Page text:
A smörgåsbord offers so many aromas for the nose to savor, that it's hard to differentiate one from the other.

A smörgåsbord offers so many choices for the palate, that you hardly know where to begin and where to end--you want to sample everything in sight.

A smörgåsbord invites the poor and the rich to sit down at the white-cloth table of abundance, without regard for the other's social status or economic wellbeing.

A smörgåsbord tempts us to over-consume, and experiment with the strange and the unusual, just because it happens to be there for consumption.

A smörgåsbord leaves us satisfied and at peace--that we have eaten our fill, and drank our limit--our belly's happily extended, and our wallet's none the slimmer for it.

field negro said...

Whoops :) Thanks ferocious kitty, I will check that.
BTW, you have a nice site too.
You folks and these handles:)

Constructive Feedback said...

[quote]Blaming the condition of urban A-merry-ca on a lack of creativity, initiative and self-actualization and expecting the trodden upon to find their own way out (possible for some but not so for the masses) of a maze not of their own making is unrealistic and narrowly focused.

It's a zero-sum game where we are expected to (and lauded for) construct and base our worth and salvation on the values/premises of those who don't hold us in high regard and often don't value us or our contributions.


It is one thing to make the case that "they didn't make the maze" (the system) - they are only forced to find their way through it as the proverbial mouse did. It is yet another thing to assume their PASSIVE, REACTIONARY relationship to all that has been set forth before them - assuming that they have no power of choice to substantially shape their environment.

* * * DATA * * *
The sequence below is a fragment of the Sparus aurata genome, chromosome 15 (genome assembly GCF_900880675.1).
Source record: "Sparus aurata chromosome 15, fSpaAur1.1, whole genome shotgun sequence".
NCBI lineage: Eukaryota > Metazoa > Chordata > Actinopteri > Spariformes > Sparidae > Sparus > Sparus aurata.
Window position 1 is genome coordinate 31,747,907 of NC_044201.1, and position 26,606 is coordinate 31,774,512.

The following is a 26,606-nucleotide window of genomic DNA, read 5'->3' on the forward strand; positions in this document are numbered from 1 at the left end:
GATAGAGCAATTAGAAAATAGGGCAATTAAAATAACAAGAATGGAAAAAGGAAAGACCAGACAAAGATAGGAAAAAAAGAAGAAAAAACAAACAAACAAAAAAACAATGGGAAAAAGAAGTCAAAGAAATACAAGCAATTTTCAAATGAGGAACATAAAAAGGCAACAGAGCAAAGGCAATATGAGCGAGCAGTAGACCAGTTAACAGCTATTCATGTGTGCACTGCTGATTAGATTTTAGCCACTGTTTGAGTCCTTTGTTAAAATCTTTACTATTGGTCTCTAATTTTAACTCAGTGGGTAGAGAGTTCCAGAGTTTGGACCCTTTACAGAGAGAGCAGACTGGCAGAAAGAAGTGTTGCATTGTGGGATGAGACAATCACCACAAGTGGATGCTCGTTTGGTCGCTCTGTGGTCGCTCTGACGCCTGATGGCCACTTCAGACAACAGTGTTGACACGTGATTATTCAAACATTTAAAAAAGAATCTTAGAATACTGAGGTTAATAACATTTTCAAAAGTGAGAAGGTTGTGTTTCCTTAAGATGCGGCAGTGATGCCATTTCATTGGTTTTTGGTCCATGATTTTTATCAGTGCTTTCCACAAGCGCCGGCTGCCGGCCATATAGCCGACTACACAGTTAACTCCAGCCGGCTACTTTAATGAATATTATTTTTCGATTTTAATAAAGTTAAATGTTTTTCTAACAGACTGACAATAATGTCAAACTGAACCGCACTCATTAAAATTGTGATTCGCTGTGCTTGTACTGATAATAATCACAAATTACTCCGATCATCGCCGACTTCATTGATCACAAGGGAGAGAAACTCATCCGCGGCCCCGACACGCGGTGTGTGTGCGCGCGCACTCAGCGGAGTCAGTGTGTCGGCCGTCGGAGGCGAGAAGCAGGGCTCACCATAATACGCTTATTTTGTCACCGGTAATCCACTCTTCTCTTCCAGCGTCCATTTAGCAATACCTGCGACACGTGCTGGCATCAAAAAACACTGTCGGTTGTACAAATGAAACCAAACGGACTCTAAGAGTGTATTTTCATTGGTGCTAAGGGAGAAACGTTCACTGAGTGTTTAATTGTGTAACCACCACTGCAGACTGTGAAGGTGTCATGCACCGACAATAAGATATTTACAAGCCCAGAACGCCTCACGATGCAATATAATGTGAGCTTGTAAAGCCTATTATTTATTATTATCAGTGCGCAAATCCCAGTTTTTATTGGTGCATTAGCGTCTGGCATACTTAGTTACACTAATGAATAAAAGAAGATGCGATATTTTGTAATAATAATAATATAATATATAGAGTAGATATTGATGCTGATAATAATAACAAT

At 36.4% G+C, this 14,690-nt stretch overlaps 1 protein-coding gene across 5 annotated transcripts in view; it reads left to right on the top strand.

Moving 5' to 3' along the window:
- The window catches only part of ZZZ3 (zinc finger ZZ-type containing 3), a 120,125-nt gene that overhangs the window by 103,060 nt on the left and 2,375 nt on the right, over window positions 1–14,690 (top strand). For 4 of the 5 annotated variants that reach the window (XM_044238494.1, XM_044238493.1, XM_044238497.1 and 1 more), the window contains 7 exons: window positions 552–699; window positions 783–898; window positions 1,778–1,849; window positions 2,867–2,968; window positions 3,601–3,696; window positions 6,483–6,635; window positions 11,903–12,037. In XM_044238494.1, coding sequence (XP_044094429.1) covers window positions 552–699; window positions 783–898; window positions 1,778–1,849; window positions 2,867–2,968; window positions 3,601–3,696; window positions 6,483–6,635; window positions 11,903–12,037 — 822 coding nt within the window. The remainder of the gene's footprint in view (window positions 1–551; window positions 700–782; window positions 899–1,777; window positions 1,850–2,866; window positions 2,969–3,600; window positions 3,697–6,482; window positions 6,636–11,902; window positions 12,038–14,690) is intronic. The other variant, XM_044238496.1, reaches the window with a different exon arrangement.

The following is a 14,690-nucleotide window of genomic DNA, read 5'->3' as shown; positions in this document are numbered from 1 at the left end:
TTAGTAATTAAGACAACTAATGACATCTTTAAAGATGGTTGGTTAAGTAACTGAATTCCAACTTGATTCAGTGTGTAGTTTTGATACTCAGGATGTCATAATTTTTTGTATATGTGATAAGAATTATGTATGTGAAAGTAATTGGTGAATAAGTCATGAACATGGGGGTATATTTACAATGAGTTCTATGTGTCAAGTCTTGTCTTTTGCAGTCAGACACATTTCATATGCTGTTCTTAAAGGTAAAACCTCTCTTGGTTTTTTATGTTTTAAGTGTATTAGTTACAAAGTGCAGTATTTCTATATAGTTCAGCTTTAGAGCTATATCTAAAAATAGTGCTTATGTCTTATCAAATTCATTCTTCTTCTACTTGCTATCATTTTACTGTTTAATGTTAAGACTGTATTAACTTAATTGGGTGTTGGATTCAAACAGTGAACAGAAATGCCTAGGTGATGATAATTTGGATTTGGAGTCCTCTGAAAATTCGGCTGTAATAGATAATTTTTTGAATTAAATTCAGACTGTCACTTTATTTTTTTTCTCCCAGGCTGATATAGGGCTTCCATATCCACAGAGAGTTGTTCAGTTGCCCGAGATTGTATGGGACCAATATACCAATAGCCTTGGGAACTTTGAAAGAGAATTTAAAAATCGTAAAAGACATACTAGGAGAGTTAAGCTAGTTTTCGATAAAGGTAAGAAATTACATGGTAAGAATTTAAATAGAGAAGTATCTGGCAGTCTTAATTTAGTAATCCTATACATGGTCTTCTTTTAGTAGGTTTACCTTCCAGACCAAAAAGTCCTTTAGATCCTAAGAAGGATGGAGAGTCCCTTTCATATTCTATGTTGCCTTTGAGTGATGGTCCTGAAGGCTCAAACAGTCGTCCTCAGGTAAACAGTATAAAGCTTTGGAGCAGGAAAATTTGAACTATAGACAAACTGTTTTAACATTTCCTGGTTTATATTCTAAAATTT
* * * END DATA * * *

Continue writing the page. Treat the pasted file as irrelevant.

Philadelphia provides a wealth of examples to prove the contrary point. I was there on the eve of the "first Black mayor" being elected into office. During that time the shadow of Frank Rizzo and his famous police force dimmed the sunshine from many Black communities in the city - if you allow them to tell it. (Rizzo - the long time Democrat I must note) There was to be the dawning of day now that "We run things!!".

The plan for our community to achieve a certain end via the American political process and via party politics got derailed like the Market Frankfort el having shaken itself off of its own tracks in a self-inflicted wound once the "Move Incident" happened in which "our guy" not only allowed the incursion from the government forces but said that "he would do it again" if the situation presented itself again. In the ultimate turnabout - it was the long time popular villain of this same community who noted that if HE had commanded the police to drop a bomb on a house full of Black people and caused 2 whole blocks in a Black community to burn to the ground these same people would have ran him out of town for doing so. Seemingly that particular mayor's racial membership provided adequate cover for his actions and the muted response that resulted. But indeed the honeymoon was over for the Black citizen who previously figured that he could VOTE his way into a prosperous community and a modern day Utopia.